Thursday, 25 April 2013

What’s all the fuss over flipped classrooms?

 What's all the fuss over flipped classrooms?
By now, many of you will be familiar with the concept of reversed responsibility learning or flipped learning. As an educator myself, the concept of assigning my students a video to watch, interpret and form questions on in lieu of my class was an enticing offer.

A classroom in which students:
  • have an awareness of the lesson topic,
  • have attempted to understand the content knowledge,
  • develop their own questions to bring back into the class,
  • and are ready to engage in active, cooperative learning from the outset.
Too good to be true?

Supporters of flipped classrooms wouldn’t think so and would point to the increasing numbers of success stories taking place throughout the world. You may have guessed I’m one of these proponents but I’ve tasked myself with reviewing the pros and cons, to offer you a more objective account than the endless number of those I hear from colleagues and read on EdTech blogs.


1. More one-to-one time with students
Flipped learning: More one-to-one time with students
The teacher is able to spend their class time working with the students who need extra help and mentoring
learners. This in turns offers the opportunity to create deeper and more effective student-teacher relationships.

2. Students learn at their own pace

The ability to pause, play, rewind and re-watch videos allows students to spend more time learning about concepts they find challenging. Meanwhile, students who have mastered a concept can make the most of their time by moving on to their next lesson tutorial or by attempting end-of-topic questions that consolidate their learning.

3. Encourages lead learners

In the traditional teacher-led classroom, students are constantly pushed and pulled along the syllabus, often regardless of whether they’ve understood key concepts. Flipped learning ensures students move at their own pace; they can clarify misconceptions with their teacher and move forward once they have demonstrated their understanding in classroom activities.

4. Levels the playing field

The BBC and other national news agencies have commented on the recent rise in home tutoring among more affluent families. Many argue that this extends the achievement gap between socio-economic classes. Yet while flipped classroom resources do need to be played on a PC/laptop, tablet or smartphone, after-school clubs, dedicated ICT rooms and library access are just some of the ways schools can facilitate after-school study. And with the use of high quality e-learning tutorial resources this is comparable to the provision of private tutor support.

5. Addresses absenteeism

Whether you’re recording your own lessons or using an online video resource, students can catch up on the content knowledge they’ve missed. This enables both teachers and students to stay on track over the course of each academic term.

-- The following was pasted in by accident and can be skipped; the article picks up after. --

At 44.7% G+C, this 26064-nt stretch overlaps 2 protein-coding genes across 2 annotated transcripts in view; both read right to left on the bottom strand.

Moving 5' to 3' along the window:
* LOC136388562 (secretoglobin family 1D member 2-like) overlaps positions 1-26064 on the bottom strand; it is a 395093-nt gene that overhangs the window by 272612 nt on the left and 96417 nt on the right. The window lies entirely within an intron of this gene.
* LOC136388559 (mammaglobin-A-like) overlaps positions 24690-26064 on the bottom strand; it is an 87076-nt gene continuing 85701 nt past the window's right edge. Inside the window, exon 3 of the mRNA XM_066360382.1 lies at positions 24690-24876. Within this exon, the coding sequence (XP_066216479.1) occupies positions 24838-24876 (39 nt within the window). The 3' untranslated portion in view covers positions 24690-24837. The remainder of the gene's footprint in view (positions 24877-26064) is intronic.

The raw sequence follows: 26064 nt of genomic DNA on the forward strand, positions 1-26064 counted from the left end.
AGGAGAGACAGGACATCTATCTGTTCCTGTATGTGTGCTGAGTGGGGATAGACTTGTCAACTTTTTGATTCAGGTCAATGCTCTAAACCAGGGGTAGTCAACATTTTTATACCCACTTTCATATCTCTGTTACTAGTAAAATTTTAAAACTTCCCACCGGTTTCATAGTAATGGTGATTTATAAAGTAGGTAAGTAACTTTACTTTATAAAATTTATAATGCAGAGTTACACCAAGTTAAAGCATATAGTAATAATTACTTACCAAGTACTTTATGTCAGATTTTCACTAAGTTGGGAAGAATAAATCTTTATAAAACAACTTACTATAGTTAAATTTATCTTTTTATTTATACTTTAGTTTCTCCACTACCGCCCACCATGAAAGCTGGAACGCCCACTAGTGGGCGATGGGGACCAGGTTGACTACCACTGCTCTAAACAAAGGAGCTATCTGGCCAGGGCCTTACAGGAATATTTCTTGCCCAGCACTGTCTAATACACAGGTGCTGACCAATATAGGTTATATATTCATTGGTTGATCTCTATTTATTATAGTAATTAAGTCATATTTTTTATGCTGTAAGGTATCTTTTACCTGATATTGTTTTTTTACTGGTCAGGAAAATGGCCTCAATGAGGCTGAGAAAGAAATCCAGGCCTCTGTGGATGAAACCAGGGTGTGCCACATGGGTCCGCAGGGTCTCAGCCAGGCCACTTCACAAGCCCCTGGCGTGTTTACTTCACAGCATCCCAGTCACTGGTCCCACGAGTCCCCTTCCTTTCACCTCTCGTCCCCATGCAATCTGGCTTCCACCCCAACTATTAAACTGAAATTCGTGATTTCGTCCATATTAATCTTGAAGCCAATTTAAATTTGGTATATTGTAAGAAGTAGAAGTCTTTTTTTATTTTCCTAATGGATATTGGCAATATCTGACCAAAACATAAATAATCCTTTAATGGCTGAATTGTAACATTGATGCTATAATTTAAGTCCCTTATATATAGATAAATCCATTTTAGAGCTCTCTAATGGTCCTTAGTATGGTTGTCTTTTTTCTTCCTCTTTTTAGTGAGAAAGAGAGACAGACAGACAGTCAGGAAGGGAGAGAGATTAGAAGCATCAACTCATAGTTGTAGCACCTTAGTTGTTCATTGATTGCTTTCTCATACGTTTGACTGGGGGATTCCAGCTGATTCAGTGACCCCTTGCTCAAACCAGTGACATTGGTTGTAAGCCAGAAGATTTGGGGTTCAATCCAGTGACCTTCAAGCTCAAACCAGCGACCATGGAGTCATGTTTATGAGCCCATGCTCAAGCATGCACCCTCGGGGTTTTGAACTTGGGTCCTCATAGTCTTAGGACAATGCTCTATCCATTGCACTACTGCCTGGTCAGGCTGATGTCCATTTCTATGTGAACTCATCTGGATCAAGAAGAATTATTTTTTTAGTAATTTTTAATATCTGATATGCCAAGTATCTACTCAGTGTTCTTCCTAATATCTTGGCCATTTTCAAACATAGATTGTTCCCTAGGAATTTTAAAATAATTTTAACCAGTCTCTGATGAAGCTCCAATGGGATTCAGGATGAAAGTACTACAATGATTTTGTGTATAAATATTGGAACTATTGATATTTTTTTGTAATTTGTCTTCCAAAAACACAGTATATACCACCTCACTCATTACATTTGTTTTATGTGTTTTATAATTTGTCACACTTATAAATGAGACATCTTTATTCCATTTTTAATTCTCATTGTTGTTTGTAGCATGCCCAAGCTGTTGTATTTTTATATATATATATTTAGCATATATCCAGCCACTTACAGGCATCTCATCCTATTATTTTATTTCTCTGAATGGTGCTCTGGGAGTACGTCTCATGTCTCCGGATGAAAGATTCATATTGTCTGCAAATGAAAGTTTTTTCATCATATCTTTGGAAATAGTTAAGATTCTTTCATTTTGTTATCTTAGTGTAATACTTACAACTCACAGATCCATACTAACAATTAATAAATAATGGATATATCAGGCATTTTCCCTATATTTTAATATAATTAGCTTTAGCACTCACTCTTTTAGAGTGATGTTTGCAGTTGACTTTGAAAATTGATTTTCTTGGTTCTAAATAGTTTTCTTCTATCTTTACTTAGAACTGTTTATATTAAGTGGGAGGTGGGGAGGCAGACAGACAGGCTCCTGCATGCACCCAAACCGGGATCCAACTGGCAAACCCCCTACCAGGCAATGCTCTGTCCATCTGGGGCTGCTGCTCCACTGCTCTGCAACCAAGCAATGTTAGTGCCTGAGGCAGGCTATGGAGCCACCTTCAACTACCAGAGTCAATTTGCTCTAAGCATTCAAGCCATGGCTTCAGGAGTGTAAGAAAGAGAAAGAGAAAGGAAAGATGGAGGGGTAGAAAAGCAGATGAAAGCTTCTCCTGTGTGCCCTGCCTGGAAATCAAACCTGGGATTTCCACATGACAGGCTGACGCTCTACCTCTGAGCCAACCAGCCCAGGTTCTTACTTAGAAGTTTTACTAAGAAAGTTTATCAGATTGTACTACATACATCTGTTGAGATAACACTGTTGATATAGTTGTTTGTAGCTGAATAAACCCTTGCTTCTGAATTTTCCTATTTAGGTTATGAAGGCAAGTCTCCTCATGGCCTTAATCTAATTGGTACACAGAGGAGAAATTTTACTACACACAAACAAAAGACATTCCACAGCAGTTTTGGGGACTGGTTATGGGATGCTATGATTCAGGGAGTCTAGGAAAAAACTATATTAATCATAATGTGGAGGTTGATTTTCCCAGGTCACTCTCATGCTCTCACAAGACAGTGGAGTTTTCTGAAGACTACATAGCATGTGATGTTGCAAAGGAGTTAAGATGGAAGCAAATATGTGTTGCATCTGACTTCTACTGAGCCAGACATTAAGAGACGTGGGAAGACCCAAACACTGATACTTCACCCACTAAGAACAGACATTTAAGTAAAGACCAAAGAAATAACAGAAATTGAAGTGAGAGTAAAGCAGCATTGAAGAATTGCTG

6. Analyses performance

Using platforms such as LearnersCloud, teachers get access to diagnostic tools that can be used to quickly identify who’s completed an assignment, who’s struggling and recognise those students that are performing well.

7. Offers peer coaching

In any class some students will understand the lesson content quicker than others. In flipped classrooms the teacher can assign these students as peer tutors to help others accelerate their learning without taking up teaching time or becoming distracted and disruptive.

8. Involves parents

Creating or sourcing video lessons that are available 24/7 enables parents to learn the content prior to helping their child with homework or revision. In this way parents become a source of support, aware of the exact lesson content and can take a more involved role in their child’s education.


Reasons against flipped classrooms
1. Do children really need more screen time?

Adopting a flipped model encourages students to spend more time in front of a computer screen.

2. Digital divide

As I briefly explained, not all students have meaningful access to internet-enabled devices at home, which can place limitations on students who may already have external pressures impacting the amount of time they can devote to their education and study.

3. Glorified lecturing

Teaching by video is based on a didactic, lecture-based philosophy. Learning, however, is not simply a matter of passively sitting and absorbing information. Students need to find information and critically assess their resources. If all students are asked to consume recorded lectures, how will they ever become critical assessors of information?

While writing this I found myself limiting the number of pros to give a more even account. And for the arguments against I had to scathe education sites to get a broader understanding of the arguments against.

The flipped classroom model, for me at least, offers students and teachers a unique way of using technology in the classroom and places a greater importance on completing assignments independently.

Where do you stand? Pitch your arguments for and against below.